Greenberg, P. E., Sisitsky, T., Kessler, R. C., Finkelstein, S. N., Berndt, E. R., Davidson, J. R. T., . . . Fyer,
A. J. (1999). The economic burden of anxiety disorders in the 1990s. The Journal of Clinical Psychiatry, 60(7), 427-435. This study assessed the annual economic burden of anxiety disorders in the United States from a societal perspective. Using data from the National Comorbidity Study with Ss aged 15–54, the costs associated with anxiety disorders were calculated, after adjusting for demographic characteristics and the presence of comorbid psychiatric conditions. Based on additional data, a human capital model of the societal cost of anxiety disorders was estimated. The annual cost of anxiety disorders was estimated to be approximately $42.3 billion in 1990, or $1542 per sufferer. This comprised 54% of the total cost in nonpsychiatric medical treatment costs, 31% in psychiatric treatment costs, 10% in indirect workplace costs, 3% in mortality costs, and 2% in prescription pharmaceutical costs. 88% of workplace costs was attributable to lost productivity while at work as opposed to absenteeism. posttraumatic stress disorder (PTSD) and panic disorder were the anxiety disorders found to have the highest rates of service use. Other than simple phobia, all anxiety disorders were associated with impairment in workplace performance. It was concluded that anxiety disorders impose a substantial cost on society, much of which may be avoidable with awareness, recognition, and intervention.
Keeton CP, Caporino NE, Kendall PC, et al. Mood and suicidality outcomes 3–11 years following pediatric anxiety disorder treatment. Depress Anxiety. In press. 2019;0–0. https://doi.org/10.1002/da.22944 Dr. Keeton, the first author, provided this summary of their article that is currently in press: The authors looked at treatment response in the largest and longest child anxiety treatment trial ever conducted (CAMS) as a predictor of subsequent mood disorders, depression symptoms, suicidal ideation and suicidal behavior 6 years after treatment. Treatment outcome did not predict whether or not someone later developed a mood disorder or suicidal thinking, but a positive treatment outcome did predict absence of suicidal behavior and trajectory of low depressive symptoms (consistent low symptoms over 7 data points). There was no ability in this study to compare outcomes to a sample of untreated youth.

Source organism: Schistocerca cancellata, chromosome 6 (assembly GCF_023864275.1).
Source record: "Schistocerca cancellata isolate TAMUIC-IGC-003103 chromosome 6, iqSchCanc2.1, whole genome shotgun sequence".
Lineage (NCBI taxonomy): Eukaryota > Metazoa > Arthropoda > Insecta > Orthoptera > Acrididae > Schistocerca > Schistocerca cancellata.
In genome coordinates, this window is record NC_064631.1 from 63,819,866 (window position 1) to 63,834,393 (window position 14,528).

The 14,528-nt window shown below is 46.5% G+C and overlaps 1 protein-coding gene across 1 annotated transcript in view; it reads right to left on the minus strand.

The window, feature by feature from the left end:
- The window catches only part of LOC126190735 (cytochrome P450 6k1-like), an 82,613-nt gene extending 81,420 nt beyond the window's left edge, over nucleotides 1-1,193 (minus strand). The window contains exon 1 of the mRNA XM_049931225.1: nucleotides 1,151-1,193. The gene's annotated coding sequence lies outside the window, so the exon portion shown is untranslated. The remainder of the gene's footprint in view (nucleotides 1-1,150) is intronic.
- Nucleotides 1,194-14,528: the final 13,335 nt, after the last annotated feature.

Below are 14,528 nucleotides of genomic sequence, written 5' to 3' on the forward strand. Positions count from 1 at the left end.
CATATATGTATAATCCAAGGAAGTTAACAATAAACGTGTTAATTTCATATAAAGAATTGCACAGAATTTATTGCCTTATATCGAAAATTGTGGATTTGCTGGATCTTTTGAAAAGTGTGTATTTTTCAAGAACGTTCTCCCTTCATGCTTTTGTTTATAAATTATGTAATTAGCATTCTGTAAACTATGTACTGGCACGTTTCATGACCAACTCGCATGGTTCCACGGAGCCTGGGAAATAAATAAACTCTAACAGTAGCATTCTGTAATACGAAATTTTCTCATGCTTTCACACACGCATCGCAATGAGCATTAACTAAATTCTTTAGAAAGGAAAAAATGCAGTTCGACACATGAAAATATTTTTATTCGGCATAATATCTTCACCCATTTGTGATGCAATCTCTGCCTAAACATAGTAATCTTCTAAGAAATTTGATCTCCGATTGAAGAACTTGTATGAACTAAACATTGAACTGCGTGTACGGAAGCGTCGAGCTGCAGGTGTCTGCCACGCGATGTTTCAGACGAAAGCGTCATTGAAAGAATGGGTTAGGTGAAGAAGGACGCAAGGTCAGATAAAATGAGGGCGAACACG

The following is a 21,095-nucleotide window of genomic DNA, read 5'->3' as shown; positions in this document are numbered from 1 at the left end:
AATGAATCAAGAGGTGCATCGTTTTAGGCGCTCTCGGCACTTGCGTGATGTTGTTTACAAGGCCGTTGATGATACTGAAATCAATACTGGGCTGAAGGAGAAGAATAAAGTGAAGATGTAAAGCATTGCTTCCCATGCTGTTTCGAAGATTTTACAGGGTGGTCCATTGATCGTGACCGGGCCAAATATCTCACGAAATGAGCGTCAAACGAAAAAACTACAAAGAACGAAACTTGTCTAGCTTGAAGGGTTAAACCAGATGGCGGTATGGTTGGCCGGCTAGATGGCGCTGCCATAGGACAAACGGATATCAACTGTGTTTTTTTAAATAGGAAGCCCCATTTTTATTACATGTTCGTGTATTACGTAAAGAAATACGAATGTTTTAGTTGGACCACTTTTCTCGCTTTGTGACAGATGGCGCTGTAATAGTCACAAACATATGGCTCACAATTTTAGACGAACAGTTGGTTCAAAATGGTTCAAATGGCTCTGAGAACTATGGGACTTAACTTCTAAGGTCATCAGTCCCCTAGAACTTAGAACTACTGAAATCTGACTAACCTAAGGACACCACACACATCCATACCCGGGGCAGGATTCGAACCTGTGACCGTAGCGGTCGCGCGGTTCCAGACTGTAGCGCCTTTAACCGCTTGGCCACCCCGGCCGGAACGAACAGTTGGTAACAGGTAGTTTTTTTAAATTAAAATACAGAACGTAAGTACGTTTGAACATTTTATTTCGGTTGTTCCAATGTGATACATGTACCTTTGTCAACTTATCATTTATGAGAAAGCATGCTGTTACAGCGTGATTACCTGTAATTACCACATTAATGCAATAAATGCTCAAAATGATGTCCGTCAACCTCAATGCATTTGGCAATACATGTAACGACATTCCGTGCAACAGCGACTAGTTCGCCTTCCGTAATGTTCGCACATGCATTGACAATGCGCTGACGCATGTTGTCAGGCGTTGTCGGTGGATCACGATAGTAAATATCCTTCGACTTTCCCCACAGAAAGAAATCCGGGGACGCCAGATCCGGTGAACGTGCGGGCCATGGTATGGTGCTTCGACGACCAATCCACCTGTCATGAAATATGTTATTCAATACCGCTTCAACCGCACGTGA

Pine, D. S., Cohen, P., Gurley, D., Brook, J., & Ma, Y. (1998). The risk for early-adulthood anxiety and depressive disorders in adolescents with anxiety and depressive disorders. Archives of general psychiatry, 55(1), 56-64. Results were that adolescent anxiety or depressive disorders predicted an approximate 2-to 3-fold increased risk for adulthood anxiety or depressive disorders. Results from the analyses using latent variables suggested that while most adolescent disorders were no longer present in young adulthood, most adult disorders were preceded by adolescent disorders. The authors concluded that an anxiety or depressive disorder during adolescence confers a strong risk for recurrent anxiety or depressive disorders during early adulthood. Most anxiety and depressive disorders in young adults may be preceded by anxiety or depression in adolescence.
Rohde, P., Lewinsohn, P. M., & Seeley, J. R. (1996). Psychiatric comorbidity with problematic alcohol use in high school students. Journal of the American Academy of Child & Adolescent Psychiatry, 35(1), 101-109. The lifetime occurrence of psychiatric disorders was examined in a community sample of 1,507 older adolescents (aged 14 through 18 years) who were categorized according to their alcohol use (i.e., abstainers, experimenters, social drinkers, problem drinkers, and abuse/dependence group). Increased alcohol use was associated with the increased lifetime occurrence of depressive disorders, disruptive behavior disorders, drug use disorders, and daily tobacco use. There was a trend for increased alcohol use in girls to be associated with anxiety disorders. More than 80% of adolescents with alcohol abuse/dependence had some other form of psychopathology. Alcohol disorders, in general, followed rather than preceded the onset of other psychiatric disorders. Comorbidity was associated with an earlier age of alcohol disorder onset and with greater likelihood of mental health treatment utilization.
Silk, J. S., Price, R. B., Rosen, D., Ryan, N. D., Forbes, E. E., Siegle, G. J., … & Ladouceur, C. D. (2019). A longitudinal follow-up study examining adolescent depressive symptoms as a function of prior anxiety treatment. Journal of the American Academy of Child & Adolescent Psychiatry, 58(3), 359-367. Participants were 80 adolescents ages 11 to 17 years who had previously completed a randomized trial comparing predictors of treatment response to CBT and a child-centered therapy (CCT). Youth met DSM-IV criteria for generalized, separation, and/or social anxiety disorder at the time of treatment. The present study was a prospective naturalistic 2-year follow-up examining trajectories toward depression, in which participants were reassessed for depressive symptoms 2 years after anxiety treatment. Treatment response was defined as a 35% reduction in independent evaluator-rated anxiety severity on the Pediatric Anxiety Rating Scale after treatment. As hypothesized, lower levels of depressive symptoms were observed in anxious youth who responded to CBT for anxiety (ß = -0.807, p = .004) but not CCT (ß = 0.254, p = .505). Sensitivity analyses showed that the effects were driven by girls. Findings suggest that CBT for anxiety is a promising approach to preventing adolescent depressive symptomatology, especially among girls. The results highlight the need for better early screening for anxiety and better dissemination of CBT programs targeting anxiety in youth.